Other than C-41???

Discussion in 'B&W: Film, Paper, Chemistry' started by joeyk49, Sep 6, 2004.

  1. joeyk49

    joeyk49 Member

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    I've seen and heard of disappointing results with bw film made for and developed in c-41. Can these films be developed by another method and what are the results?

    What are the best ways to achieve good images with c-41 process film? Are there ways to compensate for their inadequacies?

    Now before you go and say, "Buy some real black and white film"...I'll tell you why I ask... The Kodak and Ilford c-41s are readily available at a local department stores or pharmacies or even a relative's camera bag. In a pinch its easier to get a hold of some of this film than to search out a camera shop for greater selection.

    Waddayathink?
     
  2. mark

    mark Member

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    What problems? I have used both a lot and never had trouble with them.
     
  3. joeyk49

    joeyk49 Member

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    Most of my images, I'm not sure if I'm describing it right, don't seem to "snap" like regular black and white film. I'm still just learning, but I'm finding the c-41s to be somewhat bland. With most of my shots being taken outdoors, and even with the use of a yellow filter, I'm left feeling disappointed by the appearance of the images.

    Now, I know that its almost never the gun, not usually the ammunition, but the shooter, who's most often at fault for poor shots. With only a dozen rolls of bw film exposed, I'm sure that I have a lot to do with it. I was just wondering if anyne else had issues with c-41 films in general...
     
  4. Leon

    Leon Member

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    are you printing these yourself or judging the results from machine prints?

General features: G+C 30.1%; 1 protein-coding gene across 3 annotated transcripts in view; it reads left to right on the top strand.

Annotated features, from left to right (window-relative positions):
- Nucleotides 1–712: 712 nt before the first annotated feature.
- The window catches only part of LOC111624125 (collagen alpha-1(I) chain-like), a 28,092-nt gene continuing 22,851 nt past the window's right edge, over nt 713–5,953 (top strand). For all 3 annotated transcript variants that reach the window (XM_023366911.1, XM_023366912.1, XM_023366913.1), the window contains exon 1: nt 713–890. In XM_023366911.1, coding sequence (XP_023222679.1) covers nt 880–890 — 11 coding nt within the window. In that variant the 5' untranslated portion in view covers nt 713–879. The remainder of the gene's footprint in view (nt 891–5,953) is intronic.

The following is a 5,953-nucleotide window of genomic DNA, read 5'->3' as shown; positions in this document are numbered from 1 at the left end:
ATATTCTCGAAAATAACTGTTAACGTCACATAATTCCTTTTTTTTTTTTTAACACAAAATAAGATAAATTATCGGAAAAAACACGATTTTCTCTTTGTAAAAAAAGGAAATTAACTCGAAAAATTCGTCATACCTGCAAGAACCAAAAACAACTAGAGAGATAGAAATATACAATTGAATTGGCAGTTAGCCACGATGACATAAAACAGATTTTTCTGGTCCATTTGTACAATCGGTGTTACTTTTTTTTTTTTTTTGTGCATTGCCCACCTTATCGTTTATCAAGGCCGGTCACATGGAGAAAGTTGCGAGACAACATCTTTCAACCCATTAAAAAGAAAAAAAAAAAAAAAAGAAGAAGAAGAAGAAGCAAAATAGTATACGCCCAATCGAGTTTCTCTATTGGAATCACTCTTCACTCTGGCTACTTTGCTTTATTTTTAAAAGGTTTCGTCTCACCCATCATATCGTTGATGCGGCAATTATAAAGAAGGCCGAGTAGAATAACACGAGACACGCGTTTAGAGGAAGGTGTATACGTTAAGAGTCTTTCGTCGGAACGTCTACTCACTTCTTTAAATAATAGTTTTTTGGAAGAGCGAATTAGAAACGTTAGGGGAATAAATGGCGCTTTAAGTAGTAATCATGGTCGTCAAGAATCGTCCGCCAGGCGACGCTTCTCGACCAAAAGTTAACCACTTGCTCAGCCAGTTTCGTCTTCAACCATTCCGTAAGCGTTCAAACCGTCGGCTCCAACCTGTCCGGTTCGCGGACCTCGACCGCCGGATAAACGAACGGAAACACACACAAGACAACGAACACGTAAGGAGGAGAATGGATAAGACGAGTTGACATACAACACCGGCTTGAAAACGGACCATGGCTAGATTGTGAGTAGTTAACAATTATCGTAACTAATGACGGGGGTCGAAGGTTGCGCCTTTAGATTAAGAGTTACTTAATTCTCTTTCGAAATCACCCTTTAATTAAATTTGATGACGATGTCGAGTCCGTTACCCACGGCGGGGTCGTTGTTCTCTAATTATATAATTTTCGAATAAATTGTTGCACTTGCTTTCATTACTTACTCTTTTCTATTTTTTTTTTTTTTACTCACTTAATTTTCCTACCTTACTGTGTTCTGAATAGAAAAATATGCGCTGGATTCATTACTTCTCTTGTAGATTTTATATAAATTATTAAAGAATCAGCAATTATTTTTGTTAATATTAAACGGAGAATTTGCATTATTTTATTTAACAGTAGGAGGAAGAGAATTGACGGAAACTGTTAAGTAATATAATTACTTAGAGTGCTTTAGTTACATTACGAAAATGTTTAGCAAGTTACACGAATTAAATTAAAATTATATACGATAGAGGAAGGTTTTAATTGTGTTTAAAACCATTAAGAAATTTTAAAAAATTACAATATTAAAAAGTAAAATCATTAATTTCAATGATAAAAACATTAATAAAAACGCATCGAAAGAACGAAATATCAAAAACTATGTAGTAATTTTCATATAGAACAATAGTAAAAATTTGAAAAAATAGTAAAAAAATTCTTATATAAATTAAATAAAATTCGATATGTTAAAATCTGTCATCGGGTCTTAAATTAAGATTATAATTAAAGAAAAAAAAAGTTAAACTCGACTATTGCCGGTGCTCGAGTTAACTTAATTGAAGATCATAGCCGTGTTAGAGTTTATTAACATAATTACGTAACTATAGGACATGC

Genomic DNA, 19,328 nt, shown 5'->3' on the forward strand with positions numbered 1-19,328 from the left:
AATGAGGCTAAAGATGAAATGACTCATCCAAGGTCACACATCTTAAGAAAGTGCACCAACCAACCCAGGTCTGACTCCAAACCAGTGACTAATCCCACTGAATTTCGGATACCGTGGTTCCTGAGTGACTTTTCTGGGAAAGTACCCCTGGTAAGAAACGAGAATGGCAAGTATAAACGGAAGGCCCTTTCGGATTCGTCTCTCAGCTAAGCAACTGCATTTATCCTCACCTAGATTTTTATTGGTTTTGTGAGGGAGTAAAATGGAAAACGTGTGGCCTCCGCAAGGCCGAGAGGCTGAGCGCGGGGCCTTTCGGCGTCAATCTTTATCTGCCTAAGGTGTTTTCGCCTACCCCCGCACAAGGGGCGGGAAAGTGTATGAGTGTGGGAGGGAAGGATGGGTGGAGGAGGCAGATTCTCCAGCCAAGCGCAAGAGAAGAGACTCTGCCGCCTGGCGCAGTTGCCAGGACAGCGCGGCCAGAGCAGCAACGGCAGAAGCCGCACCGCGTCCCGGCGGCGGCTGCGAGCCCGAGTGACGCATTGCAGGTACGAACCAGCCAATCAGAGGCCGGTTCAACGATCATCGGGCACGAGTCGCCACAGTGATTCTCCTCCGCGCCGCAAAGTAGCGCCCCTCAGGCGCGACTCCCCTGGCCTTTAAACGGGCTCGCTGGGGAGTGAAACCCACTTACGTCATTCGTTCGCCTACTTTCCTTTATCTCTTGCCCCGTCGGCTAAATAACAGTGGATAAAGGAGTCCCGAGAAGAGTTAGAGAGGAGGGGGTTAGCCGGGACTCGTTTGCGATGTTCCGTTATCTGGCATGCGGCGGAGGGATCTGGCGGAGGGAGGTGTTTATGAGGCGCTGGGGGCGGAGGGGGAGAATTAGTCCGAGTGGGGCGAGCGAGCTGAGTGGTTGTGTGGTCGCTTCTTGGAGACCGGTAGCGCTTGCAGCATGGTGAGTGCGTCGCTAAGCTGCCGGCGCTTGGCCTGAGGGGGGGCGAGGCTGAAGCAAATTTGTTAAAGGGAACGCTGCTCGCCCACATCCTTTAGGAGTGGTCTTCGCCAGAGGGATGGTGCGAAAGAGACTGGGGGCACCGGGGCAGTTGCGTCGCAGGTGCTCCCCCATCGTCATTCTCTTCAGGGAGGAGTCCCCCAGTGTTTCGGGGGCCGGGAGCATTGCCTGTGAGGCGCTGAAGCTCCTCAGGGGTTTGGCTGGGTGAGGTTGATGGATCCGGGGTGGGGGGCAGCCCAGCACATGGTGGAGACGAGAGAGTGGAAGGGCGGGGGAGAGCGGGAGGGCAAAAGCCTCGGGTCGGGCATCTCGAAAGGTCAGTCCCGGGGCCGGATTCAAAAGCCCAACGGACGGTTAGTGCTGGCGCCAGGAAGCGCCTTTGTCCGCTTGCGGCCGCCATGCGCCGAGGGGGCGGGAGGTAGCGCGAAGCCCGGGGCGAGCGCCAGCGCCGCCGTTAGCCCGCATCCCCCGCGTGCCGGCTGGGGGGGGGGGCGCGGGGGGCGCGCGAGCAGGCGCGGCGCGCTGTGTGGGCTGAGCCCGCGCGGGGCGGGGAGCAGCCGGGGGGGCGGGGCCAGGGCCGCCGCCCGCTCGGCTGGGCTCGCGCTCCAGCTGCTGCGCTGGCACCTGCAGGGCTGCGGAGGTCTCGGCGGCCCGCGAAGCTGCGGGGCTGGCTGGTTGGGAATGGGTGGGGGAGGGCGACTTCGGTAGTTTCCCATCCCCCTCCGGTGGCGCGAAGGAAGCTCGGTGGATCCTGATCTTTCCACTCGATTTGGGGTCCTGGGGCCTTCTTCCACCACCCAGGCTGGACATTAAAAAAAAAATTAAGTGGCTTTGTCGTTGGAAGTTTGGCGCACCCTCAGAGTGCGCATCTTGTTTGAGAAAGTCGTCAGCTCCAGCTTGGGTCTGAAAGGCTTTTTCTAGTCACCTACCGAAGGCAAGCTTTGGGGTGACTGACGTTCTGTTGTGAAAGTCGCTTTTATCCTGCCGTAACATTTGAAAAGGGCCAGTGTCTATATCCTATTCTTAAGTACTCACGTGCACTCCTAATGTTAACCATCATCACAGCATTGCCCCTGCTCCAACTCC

5. TPPhotog

    TPPhotog Member

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    I've used Ilford XP2 quite a lot and never found any problems with it. The only thing I do miss when using it is the lack of grain as it's a dye like all C41's.

    My advice is always rate it at either 320 or 250 (the latter I prefer) and use a Yellow or Yellow Green filter to give it a little extra punch. Ignore the fact that you re-rated it when it's processed and treat it for development as if it had been shot at 400.
     
  6. Ed Sukach

    Ed Sukach Member

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    The chromogenic (C-41) films are good, in my opinion. The greatest problem I've found is that they do not do well when printed on color paper - which is what will be done in the one-hour labs.

    Take the same negatives an print/ get them printed on black and white paper.
     
  7. modafoto

    modafoto Subscriber

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    My local one-hour lab is printing the negs on colour paper and they have the nicest brown toning...! Cool for non-intented side effect!

    Morten
     
  8. Ole

    Ole Moderator Staff Member Moderator

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    The chromogenic films can be said to be "all shoulder" - the highlights are softer than the shadows. This I find great for snow-covered landscapes and other high contrast scenes. Sometimes that's not what you want. But that's what you get anyway :wink:
     
  9. joeyk49

    joeyk49 Member

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    Until I'm doing my own stuff, which, hopefully will be sooner than later, I'll remember the bw paper thing. I also won't lose focus (no pun intended) on my own technique.